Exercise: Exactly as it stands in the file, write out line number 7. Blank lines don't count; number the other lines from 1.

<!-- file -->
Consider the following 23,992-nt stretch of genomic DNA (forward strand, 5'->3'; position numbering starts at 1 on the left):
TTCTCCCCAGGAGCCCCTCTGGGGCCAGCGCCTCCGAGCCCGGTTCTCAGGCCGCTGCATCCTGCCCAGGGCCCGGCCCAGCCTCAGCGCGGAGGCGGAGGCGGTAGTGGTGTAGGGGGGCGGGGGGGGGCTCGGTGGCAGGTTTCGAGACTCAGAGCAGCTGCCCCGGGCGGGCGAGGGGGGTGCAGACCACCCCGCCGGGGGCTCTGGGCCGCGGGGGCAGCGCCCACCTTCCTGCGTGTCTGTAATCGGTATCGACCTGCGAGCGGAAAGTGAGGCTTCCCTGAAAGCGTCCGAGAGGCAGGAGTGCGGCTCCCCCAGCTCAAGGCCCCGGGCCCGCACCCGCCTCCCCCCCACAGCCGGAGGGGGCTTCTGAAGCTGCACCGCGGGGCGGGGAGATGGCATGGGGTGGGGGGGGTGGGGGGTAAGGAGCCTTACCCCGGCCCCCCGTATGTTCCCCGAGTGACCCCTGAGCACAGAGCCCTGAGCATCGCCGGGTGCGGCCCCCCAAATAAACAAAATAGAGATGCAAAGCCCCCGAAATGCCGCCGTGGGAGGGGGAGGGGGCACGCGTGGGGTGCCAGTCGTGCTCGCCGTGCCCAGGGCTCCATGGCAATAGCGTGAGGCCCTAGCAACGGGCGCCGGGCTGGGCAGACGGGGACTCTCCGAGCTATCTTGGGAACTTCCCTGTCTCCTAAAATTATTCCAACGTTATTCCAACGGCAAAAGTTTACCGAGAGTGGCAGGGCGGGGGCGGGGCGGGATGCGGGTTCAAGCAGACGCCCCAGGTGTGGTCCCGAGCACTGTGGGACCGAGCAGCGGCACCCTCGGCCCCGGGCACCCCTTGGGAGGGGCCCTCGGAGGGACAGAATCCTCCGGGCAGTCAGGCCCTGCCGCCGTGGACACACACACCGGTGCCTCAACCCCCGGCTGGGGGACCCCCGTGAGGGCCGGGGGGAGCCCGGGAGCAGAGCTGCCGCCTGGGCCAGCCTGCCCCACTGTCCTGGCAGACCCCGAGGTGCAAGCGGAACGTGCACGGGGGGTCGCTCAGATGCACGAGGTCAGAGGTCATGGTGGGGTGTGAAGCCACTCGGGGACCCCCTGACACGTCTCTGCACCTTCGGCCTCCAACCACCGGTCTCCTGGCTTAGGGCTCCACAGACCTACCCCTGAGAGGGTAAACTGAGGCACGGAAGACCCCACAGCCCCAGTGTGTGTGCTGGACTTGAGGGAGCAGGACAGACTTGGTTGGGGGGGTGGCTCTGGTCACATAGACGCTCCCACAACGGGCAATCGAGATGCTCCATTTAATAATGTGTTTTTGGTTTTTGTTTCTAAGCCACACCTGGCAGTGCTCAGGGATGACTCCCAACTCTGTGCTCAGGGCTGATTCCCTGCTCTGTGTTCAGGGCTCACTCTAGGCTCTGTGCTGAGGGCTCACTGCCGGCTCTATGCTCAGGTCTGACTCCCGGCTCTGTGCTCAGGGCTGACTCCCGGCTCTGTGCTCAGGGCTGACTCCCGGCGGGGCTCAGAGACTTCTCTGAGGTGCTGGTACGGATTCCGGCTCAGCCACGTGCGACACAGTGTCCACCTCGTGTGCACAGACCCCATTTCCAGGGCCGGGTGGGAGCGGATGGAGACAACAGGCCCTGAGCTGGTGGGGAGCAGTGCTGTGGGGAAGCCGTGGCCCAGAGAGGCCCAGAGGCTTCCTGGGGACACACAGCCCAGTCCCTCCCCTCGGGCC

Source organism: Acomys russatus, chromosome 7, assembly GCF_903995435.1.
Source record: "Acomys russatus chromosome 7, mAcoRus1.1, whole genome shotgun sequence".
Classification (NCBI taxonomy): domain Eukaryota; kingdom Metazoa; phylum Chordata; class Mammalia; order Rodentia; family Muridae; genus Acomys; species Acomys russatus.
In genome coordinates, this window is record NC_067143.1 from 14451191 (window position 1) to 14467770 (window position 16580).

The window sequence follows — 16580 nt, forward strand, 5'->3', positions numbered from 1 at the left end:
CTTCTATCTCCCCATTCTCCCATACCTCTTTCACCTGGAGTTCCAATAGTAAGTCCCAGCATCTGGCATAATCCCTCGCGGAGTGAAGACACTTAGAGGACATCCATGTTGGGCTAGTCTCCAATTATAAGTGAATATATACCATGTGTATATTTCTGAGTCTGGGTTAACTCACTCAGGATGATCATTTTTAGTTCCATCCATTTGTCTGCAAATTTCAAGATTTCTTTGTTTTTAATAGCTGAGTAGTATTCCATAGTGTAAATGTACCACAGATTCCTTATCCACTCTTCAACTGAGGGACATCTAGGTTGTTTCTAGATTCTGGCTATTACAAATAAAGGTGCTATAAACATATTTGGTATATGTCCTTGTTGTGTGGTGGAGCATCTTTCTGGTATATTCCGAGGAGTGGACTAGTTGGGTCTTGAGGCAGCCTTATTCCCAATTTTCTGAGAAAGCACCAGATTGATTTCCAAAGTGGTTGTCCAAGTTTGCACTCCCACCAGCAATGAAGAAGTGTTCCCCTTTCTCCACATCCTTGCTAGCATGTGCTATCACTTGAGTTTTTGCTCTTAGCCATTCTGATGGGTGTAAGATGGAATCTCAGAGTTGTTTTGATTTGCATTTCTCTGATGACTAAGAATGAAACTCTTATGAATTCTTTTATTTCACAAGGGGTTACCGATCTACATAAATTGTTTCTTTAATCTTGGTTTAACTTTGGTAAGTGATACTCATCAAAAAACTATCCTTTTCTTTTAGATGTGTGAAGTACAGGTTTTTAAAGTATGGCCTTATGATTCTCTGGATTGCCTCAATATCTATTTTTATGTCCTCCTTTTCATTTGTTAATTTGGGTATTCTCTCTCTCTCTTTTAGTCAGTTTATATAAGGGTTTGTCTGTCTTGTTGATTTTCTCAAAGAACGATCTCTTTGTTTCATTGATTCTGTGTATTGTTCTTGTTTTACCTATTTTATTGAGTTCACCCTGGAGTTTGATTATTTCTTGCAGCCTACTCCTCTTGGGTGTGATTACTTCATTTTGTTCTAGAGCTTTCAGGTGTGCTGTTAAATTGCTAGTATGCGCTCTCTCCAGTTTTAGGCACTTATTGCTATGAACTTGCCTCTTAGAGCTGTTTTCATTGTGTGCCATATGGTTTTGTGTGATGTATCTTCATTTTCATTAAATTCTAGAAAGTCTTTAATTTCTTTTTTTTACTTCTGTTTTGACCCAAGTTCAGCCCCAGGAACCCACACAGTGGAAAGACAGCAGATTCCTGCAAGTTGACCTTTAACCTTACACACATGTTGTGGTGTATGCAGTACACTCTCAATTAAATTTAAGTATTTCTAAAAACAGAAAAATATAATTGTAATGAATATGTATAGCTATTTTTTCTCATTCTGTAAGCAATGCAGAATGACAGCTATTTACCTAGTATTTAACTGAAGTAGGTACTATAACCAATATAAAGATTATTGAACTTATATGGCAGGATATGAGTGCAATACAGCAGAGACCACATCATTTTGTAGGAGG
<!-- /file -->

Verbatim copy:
The window sequence follows — 16580 nt, forward strand, 5'->3', positions numbered from 1 at the left end: